Books of Western Americana and More from Back of Beyond Books
By Michael Stillman
We have received Rare Book Catalogue #1 from Moab, Utah, bookseller Back of Beyond Books. Located in lightly populated southeastern Utah, a place perhaps better known for spectacular scenery, national parks, and mountain biking than books, Back of Beyond Books lists its specialties as Western Americana, Native Americana, Edward Abbey and Friends, Modern Firsts and Miscellaneous. They have been selling new books with a western orientation since 1990, but only opened a rare and antiquarian department in 2005. Moab is a center for exploring the West, from the popular Arches National Park to the obscure Canyonlands, from the Colorado River to desert landscapes to tall mountains, from fading ghost towns to millennium and older Indian petroglyphs, to ancient dinosaur quarries, it's all here. Now you can find the books about these wondrous sights here too. Here, now, are a few of these books.
Item 4 is a classic work of western exploration, Canyons of the Colorado, by John Wesley Powell. Powell's expedition of 1869 was the first to truly conquer the Colorado River, the first boat trip down the Green and Colorado Rivers and through the Grand Canyon. This account was published in a small run on a private press in Meadville in 1895. While Powell had published scientific reports many years earlier, this was his first complete account of this pioneering journey. Priced at $10,500.
Item 7 provides a caveat to the claims made above. Prospector James White claimed to be the first to ride the Colorado through the Grand Canyon, two years prior to Powell. Robert Brewster Stanton, the second (or third) to make such a trip interviewed White in his later years and prepared a manuscript about the latter's claim. It was published in 1932, ten years after Stanton's death, under the title Colorado River Controversies. Stanton concluded, as have most historians, that White's raft did not pass through the Grand Canyon. $1,200.
While Powell was probably the first to ride through the Grand Canyon by boat, other European-Americans had visited the site earlier. Item 22 is the Report Upon the Colorado River of the West by Lieutenant Joseph C. Ives, published by the Government Printing Office in 1861. Ives describes the river, the Grand Canyon, and the natives who inhabited the area. However, Ives was looking at the land from a practical rather than scenic viewpoint, so he concluded it was of little value. $1,200.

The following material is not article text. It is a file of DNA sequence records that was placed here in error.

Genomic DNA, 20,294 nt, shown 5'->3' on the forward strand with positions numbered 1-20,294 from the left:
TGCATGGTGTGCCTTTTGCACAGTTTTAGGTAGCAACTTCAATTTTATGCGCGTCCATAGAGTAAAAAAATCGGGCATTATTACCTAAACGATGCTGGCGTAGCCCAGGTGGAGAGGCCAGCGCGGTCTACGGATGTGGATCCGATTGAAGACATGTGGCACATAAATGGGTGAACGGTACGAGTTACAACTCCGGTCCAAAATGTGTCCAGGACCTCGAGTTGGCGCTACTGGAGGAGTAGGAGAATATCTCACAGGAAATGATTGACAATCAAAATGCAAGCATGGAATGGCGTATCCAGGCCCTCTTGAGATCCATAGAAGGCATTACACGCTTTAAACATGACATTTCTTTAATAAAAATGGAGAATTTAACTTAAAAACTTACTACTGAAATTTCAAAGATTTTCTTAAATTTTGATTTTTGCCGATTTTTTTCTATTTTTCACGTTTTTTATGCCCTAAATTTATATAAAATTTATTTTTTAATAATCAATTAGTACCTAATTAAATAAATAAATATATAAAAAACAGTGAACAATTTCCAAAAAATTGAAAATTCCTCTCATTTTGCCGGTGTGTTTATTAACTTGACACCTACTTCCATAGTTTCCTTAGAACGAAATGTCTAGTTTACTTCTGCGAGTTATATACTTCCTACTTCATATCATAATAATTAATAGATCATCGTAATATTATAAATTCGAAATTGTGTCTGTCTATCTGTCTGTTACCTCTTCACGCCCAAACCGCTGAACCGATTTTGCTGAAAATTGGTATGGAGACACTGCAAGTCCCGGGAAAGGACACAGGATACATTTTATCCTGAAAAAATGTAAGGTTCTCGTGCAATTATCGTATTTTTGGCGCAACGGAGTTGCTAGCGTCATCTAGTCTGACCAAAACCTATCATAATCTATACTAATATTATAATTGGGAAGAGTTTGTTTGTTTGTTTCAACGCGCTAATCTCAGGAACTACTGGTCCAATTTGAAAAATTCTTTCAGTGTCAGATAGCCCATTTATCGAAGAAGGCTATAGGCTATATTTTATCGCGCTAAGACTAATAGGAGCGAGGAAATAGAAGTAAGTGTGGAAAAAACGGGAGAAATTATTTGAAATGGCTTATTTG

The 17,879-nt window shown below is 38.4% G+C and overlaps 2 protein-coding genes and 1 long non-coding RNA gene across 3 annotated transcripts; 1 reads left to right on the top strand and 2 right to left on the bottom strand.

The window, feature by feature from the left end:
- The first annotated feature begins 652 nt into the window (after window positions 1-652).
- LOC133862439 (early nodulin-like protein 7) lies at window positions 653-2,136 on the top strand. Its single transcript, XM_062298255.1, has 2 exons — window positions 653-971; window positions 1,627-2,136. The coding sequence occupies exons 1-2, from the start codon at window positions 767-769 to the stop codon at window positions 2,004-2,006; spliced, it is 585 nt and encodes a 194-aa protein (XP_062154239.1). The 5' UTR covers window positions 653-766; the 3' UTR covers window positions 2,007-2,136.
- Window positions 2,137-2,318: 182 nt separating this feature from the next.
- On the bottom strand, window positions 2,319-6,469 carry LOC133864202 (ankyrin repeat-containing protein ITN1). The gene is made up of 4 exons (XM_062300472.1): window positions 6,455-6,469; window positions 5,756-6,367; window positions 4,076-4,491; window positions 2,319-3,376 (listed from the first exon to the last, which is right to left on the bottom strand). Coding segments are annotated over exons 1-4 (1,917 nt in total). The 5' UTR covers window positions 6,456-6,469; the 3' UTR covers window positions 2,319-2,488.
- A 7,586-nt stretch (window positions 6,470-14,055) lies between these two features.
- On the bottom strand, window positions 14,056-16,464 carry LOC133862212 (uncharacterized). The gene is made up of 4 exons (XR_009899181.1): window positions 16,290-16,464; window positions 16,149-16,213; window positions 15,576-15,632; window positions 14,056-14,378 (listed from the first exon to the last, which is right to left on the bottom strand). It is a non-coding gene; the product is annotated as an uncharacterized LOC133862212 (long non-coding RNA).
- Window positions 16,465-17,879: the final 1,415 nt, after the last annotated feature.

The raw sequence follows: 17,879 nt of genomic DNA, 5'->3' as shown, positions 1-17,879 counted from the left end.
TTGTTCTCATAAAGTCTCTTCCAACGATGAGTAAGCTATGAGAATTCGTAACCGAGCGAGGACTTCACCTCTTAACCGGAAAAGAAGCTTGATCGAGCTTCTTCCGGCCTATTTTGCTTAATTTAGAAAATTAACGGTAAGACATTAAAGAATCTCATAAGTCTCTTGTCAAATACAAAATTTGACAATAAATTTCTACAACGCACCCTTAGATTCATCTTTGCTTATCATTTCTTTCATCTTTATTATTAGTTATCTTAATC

There is some serious climbing to be accomplished in the mountains of the American West, but nothing like this: Conquest of Everest. This is expedition leader Sir John Hunt's account of the 1952 climb that finally conquered the world tallest mountain, after years and many unsuccessful attempts. This first edition was published in 1954. The book includes Sir Edmund Hillary's account of the final ascent, where he and Tenzing Norgay became the first two people to reach the peak. This copy has been signed by Hillary and George Lowe, another participant in the expedition. Item 53. $1,200.
Item 40 is Edward Abbey's most famous work, The Monkey Wrench Gang. Abbey was an ardent environmentalist, though one who would be hard to pin down by today's political standards. He was virulently anti-government. He shared the NRA's intense belief in the right to private ownership of guns, though he had little respect for most hunters. He saw guns as a means of individuals protecting themselves from the government. With all of his passionate support for environmentalism, he had no problem with littering along the highways. To Abbey, the highways themselves were the real eyesore, not the litter. You might think today he would be a Tea Partier, but Abbey was equally zealous in his opposition to big business. He loved the natural landscapes of the west, and nothing angered him more than seeing it despoiled by industry, or anyone else for that matter. The Monkey Wrench Gang is a fictional account of what some might consider eco-terrorism, an odd assortment of individuals who attack the means of destroying the environment, such as heavy equipment. Abbey particularly targets the Glen Canyon Dam, constructed on the Colorado River just south of the Arizona-Utah border. It created Lake Powell, an enormous unnatural desert lake and favorite among boaters and other tourists in southern Utah, but which submerged much of Glen Canyon, a stunningly beautiful river canyon and one of the last areas of the lower 48 states fully explored. Abbey's preferences with regard to this controversial dam, which some would still like to see removed, are obvious. $2,000.
Back of Beyond Books may be reached at 435-259-5154 or email@example.com. Their website is found at www.backofbeyondbooks.com.